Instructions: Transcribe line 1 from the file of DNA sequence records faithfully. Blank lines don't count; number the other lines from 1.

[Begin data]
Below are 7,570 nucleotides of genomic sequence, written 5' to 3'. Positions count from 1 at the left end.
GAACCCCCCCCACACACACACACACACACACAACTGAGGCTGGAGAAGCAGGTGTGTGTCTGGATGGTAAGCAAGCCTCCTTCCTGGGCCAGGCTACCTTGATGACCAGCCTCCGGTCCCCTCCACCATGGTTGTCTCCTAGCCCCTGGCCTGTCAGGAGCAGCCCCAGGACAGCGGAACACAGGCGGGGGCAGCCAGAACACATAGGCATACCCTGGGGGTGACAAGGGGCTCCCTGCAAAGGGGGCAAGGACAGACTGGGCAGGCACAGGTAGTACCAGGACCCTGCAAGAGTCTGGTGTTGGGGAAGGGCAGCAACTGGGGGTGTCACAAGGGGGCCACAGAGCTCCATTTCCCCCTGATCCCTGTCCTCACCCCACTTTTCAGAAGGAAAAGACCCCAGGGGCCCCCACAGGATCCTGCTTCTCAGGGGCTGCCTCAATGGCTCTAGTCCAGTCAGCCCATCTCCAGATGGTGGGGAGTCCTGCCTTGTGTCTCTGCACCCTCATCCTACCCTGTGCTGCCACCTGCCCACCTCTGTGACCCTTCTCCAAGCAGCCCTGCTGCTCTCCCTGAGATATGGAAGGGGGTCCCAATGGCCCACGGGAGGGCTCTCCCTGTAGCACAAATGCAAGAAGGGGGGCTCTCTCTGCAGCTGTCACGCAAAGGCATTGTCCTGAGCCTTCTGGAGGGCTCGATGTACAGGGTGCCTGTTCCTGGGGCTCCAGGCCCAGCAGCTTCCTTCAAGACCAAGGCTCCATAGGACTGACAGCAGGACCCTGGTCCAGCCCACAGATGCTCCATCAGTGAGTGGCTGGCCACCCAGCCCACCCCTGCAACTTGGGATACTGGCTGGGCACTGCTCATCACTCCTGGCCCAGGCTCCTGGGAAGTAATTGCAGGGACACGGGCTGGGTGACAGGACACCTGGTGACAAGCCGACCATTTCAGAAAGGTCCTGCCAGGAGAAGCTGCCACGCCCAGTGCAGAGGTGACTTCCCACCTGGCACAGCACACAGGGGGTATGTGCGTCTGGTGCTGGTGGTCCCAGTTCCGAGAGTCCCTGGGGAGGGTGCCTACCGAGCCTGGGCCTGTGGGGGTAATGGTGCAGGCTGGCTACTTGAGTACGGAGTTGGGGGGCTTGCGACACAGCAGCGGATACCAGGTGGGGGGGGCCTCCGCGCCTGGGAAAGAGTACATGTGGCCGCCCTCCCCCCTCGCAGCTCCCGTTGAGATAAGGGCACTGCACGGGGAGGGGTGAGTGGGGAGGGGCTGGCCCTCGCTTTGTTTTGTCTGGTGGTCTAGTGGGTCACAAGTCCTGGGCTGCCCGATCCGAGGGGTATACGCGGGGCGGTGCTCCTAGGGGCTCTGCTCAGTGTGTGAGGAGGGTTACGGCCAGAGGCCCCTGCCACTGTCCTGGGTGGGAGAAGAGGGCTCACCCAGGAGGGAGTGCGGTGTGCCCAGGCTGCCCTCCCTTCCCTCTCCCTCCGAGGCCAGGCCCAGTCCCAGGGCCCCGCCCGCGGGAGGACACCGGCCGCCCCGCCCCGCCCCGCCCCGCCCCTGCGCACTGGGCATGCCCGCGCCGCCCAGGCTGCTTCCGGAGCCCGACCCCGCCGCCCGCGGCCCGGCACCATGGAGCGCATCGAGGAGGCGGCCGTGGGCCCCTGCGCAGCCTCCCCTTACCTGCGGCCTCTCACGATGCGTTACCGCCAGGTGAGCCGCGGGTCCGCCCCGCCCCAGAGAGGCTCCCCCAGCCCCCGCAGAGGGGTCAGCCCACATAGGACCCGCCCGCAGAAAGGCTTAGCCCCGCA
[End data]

Below are 7,570 nucleotides of genomic sequence, written 5' to 3'. Positions count from 1 at the left end.